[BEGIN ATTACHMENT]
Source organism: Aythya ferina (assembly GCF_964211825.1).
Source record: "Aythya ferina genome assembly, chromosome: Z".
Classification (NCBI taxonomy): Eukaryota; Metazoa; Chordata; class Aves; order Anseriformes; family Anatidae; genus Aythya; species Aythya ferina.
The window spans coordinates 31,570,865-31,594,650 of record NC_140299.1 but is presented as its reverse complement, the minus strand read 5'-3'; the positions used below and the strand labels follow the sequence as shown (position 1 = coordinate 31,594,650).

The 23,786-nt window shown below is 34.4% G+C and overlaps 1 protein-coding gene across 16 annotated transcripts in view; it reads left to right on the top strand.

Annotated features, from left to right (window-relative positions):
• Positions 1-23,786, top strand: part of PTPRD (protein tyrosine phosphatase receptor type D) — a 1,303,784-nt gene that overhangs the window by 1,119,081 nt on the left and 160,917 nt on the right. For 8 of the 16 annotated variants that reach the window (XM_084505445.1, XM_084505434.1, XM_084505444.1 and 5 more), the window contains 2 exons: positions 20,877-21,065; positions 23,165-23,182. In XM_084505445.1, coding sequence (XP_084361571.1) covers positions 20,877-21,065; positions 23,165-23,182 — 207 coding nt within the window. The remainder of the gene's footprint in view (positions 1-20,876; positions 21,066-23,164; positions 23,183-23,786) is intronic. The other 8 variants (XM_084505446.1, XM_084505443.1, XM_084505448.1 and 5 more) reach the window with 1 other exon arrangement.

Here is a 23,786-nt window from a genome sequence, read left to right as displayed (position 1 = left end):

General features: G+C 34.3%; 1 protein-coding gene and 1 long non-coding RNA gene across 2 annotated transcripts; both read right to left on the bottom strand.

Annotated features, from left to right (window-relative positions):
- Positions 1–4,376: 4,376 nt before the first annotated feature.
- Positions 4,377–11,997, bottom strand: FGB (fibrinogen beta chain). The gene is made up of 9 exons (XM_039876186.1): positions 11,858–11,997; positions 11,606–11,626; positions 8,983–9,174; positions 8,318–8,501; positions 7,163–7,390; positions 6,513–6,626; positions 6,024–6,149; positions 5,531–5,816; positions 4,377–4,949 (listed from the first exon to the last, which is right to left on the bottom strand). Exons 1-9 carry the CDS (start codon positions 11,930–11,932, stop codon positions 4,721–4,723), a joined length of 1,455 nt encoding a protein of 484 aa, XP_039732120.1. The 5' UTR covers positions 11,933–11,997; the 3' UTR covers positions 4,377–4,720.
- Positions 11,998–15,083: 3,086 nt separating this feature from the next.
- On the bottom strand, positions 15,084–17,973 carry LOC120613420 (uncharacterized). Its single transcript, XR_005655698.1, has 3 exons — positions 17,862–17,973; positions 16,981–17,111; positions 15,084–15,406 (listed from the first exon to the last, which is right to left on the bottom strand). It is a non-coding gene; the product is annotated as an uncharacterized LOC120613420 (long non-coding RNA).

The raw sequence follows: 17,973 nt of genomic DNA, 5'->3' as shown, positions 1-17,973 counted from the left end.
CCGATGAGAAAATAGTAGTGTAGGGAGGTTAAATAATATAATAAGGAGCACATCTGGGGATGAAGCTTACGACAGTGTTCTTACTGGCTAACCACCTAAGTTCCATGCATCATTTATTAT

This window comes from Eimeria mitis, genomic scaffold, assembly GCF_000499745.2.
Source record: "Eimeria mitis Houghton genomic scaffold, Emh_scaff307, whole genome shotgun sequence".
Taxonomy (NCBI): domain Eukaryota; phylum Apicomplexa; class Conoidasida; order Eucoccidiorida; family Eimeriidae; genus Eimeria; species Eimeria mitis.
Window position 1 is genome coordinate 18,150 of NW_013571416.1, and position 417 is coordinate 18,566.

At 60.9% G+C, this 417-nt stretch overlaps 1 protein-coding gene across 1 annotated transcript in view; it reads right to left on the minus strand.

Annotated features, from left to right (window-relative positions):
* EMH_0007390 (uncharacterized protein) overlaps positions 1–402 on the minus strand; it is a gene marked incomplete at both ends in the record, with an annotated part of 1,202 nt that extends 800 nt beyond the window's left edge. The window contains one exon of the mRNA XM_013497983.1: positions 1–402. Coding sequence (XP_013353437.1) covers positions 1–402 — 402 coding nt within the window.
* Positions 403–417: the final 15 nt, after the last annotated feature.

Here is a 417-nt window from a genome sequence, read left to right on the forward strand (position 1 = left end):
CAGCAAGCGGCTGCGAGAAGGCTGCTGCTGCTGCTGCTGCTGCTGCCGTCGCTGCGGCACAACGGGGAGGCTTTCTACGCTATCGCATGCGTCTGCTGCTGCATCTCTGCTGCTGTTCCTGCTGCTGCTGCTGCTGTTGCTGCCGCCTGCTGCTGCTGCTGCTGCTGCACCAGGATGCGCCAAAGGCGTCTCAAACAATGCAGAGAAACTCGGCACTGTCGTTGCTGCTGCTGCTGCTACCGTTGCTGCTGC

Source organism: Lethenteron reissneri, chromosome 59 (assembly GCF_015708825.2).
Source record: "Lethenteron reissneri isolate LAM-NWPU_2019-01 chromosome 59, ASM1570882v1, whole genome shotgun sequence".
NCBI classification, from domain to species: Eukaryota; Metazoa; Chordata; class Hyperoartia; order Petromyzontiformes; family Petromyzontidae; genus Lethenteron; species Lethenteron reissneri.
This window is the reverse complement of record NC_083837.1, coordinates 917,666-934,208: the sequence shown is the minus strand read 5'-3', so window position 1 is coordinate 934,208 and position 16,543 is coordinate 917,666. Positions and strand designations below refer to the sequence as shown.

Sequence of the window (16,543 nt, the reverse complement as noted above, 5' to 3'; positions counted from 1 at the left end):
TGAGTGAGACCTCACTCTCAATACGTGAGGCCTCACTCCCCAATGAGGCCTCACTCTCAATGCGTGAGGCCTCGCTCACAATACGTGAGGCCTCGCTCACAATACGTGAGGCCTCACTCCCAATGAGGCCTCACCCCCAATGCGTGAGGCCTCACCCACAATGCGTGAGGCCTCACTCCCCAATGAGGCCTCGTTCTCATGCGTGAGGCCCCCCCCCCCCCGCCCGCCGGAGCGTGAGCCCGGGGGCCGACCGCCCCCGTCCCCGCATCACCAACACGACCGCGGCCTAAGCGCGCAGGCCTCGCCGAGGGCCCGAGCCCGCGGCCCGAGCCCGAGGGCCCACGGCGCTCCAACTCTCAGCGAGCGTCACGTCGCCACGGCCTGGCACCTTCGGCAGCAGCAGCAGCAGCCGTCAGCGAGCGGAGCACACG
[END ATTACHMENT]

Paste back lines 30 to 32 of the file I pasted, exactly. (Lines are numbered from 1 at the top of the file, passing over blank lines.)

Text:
This window is the reverse complement of record NC_083837.1, coordinates 917,666-934,208: the sequence shown is the minus strand read 5'-3', so window position 1 is coordinate 934,208 and position 16,543 is coordinate 917,666. Positions and strand designations below refer to the sequence as shown.

Sequence of the window (16,543 nt, the reverse complement as noted above, 5' to 3'; positions counted from 1 at the left end):
TGAGTGAGACCTCACTCTCAATACGTGAGGCCTCACTCCCCAATGAGGCCTCACTCTCAATGCGTGAGGCCTCGCTCACAATACGTGAGGCCTCGCTCACAATACGTGAGGCCTCACTCCCAATGAGGCCTCACCCCCAATGCGTGAGGCCTCACCCACAATGCGTGAGGCCTCACTCCCCAATGAGGCCTCGTTCTCATGCGTGAGGCCCCCCCCCCCCCGCCCGCCGGAGCGTGAGCCCGGGGGCCGACCGCCCCCGTCCCCGCATCACCAACACGACCGCGGCCTAAGCGCGCAGGCCTCGCCGAGGGCCCGAGCCCGCGGCCCGAGCCCGAGGGCCCACGGCGCTCCAACTCTCAGCGAGCGTCACGTCGCCACGGCCTGGCACCTTCGGCAGCAGCAGCAGCAGCCGTCAGCGAGCGGAGCACACG